On Sunday, August 10, 2008, I attended day three of Capitolfest 6 at the Capitol Theatre in Rome, N.Y. The festival bills itself as “a vacation -- not a marathon.” The intermissions and breaks provided are generous enough to allow attendees time to explore the 1928 movie palace, network with old friends, and make new ones.
Both Sunday sessions began with restored Vitaphone shorts. The day’s first feature Lets Go Native (1930) starred Jack Oakie as a wise-cracking taxi driver and Jeanette MacDonald as a Broadway star in love with a millionaire’s grandson. Jerry Orlando of the Syracuse Cinephile Society stated in his introduction that Lets Go Native was Leo McCarey’s first film for Paramount after leaving Hal Roach Studios. No kidding, this film was closer in spirit to a Roach short than it was to any of McCarey’s later sophisticated comedies. The silly, rather loose plot involves Miss MacDonald’s Broadway troupe traveling by ocean liner to put on a show in Buenos Aires. Later Miss MacDonald and her party are shipwrecked on a desert island ruled by King Jerry (“Skeets” Gallagher) and inhabited by a bevy of showgirls from Brooklyn. (Hey, I told you it was silly.) There is, however, a bit of sophistication provided by Miss Kay Francis in a small supporting role as an elegant socialite who even performs a romantic duet with Jack Oakie. Now there’s an odd couple!
Show Folks (1928), the second feature shown, was released by Pathé in both sound and silent versions. The silent version was screened accompanied by Bernie Anderson on the Capitol’s magnificent Moller Theatre Organ. Eddie Quillan starred as Eddie Kehoe, an arrogant vaudeville hoofer looking for his big break -- what an absolute jerk he was! Not only does Quillan dump his delightful dancing partner, Rita, played by Miss Lina Basquette, but he also rebuffs a young, stunning Carole Lombard who practically begs Quillan to marry her. To quote Dr. Phil, “What were you thinking?” Miss Basquette’s performance was energetic and sassy; her dancing was exceptionally good, too. My husband remarked that the film had a very authentic feel of what backstage life for vaudevillians might have been like.
In the afternoon session a short from the Screen Snapshots series was shown. “An Informal History of Hollywood” included some fascinating newsreel footage illustrating filmdom’s highlights from 1921 through 1938. I’d list the featured stars, but it would probably be briefer to tell you who was missing.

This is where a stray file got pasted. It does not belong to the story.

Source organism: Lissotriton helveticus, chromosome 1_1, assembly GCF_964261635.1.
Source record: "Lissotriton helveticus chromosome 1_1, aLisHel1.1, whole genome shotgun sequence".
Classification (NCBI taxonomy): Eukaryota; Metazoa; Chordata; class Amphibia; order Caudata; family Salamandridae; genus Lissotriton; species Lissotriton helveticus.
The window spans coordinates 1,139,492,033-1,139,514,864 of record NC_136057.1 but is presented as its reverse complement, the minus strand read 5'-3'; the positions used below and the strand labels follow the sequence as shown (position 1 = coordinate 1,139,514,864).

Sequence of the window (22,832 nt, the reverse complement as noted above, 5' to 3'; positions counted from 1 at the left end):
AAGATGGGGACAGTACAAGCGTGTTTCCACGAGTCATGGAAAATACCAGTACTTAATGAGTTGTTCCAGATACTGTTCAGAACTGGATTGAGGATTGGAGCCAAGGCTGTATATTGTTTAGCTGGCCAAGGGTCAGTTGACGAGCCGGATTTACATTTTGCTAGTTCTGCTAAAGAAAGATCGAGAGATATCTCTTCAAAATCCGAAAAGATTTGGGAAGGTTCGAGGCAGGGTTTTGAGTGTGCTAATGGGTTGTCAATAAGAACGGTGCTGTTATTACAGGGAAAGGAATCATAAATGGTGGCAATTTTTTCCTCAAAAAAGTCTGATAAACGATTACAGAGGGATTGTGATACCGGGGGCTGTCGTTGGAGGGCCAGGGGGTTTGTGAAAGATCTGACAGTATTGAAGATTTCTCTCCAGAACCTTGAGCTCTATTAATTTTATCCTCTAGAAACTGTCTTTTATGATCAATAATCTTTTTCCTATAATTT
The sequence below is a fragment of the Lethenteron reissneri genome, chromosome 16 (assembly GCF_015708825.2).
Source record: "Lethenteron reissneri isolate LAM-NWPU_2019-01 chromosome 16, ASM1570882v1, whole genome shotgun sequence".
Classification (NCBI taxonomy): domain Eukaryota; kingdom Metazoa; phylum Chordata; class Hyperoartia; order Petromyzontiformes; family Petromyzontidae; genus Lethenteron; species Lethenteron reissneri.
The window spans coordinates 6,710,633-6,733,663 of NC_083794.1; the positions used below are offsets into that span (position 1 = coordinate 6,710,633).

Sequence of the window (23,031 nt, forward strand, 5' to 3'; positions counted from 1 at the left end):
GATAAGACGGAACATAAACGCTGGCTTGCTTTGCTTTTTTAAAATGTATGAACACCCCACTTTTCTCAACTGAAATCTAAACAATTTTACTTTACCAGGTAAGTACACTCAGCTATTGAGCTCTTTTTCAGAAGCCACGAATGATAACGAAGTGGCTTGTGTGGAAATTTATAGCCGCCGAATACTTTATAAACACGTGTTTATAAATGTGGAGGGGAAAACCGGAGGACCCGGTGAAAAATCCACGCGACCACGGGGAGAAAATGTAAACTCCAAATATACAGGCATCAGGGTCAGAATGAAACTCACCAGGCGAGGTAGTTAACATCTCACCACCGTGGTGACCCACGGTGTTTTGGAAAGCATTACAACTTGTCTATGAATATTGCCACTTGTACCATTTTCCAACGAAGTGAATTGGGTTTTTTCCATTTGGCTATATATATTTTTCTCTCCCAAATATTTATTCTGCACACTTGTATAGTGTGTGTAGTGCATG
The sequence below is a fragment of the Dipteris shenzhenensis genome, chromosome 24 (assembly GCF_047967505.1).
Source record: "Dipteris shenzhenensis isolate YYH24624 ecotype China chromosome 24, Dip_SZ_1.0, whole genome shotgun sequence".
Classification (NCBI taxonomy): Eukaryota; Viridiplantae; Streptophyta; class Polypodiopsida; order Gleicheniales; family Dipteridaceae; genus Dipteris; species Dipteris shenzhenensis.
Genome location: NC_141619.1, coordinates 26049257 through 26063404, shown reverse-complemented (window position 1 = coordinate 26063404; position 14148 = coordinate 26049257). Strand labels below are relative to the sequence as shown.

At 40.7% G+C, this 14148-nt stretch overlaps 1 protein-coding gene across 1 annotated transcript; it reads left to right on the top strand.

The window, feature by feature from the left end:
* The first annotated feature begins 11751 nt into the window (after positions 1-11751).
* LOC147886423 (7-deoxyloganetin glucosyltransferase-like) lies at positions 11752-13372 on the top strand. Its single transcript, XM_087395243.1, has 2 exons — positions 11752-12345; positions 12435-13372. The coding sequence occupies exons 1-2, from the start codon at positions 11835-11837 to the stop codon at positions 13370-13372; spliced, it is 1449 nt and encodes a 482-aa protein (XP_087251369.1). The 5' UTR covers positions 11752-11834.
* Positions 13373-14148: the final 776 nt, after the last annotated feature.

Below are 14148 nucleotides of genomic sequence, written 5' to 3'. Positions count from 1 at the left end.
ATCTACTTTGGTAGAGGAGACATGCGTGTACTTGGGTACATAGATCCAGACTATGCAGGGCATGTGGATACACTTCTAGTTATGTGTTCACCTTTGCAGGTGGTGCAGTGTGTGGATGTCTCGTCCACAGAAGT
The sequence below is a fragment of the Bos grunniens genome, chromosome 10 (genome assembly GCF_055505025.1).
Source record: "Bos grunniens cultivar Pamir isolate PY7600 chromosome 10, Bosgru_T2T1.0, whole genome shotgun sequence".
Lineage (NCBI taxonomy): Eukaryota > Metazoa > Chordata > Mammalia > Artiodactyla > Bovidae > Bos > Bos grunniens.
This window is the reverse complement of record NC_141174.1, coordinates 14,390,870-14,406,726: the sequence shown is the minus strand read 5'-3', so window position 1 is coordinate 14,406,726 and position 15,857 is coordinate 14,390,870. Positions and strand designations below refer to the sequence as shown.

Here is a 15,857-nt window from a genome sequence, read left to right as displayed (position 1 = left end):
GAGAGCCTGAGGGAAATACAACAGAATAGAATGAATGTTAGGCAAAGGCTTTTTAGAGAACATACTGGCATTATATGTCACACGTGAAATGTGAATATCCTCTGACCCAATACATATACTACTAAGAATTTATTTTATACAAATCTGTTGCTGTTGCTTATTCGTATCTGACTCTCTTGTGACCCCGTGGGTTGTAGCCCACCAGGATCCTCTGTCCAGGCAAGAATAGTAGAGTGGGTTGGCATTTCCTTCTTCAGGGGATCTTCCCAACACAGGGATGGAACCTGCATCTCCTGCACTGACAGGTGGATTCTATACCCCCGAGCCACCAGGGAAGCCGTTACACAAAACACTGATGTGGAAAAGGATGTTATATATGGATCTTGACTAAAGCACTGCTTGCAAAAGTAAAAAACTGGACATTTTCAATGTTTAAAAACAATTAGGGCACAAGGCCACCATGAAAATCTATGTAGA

The plot summary for The Shakedown (1929), on the Capitolfest’s Web site, reads, "The life of a less-than successful professional boxer changes when he takes in an orphan." So I naturally thought this film must be something like The Champ (1931). Oh no, this film is nothing like The Champ. As William Wyler's powerful, gritty drama unfolds we see boxer James Murray struggle with his moral dilemma to be true to the orphan he has taken in while remaining firmly entrenched in a ruthless con job. Murray's performance was terrific, making it even sadder to consider how his bright film career was ruined by alcoholism, and that he would be dead within a few years after this film's release. Murray's supporting cast, Barbara Kent and Jack Hanlon, also contributed fine performances. Hanlon played the orphan without any cuteness or over-sentimentality. Wyler's genius is evident even in this early film. Pardon the pun, but I was absolutely knocked-out by the scenes of Murray working on an oil rig, the breath-taking rescue of the orphan, and of course the boxing sequences. Dr. Phillip C. Carli, George Eastman House's silent film accompanist, provided a magnificent score. The print shown was a 35mm restoration struck from a 16mm print belonging to a private collector. Seeing this film was a marvelous movie experience, but unfortunately subsequent screenings of The Shakedown in a period setting like the Capitol Theatre will be rare indeed.
In closing I just want to recognize the dedicated volunteers who made Capitolfest possible. The festival is a labor of love carried out by a band of very dedicated people with a passion for great classic film.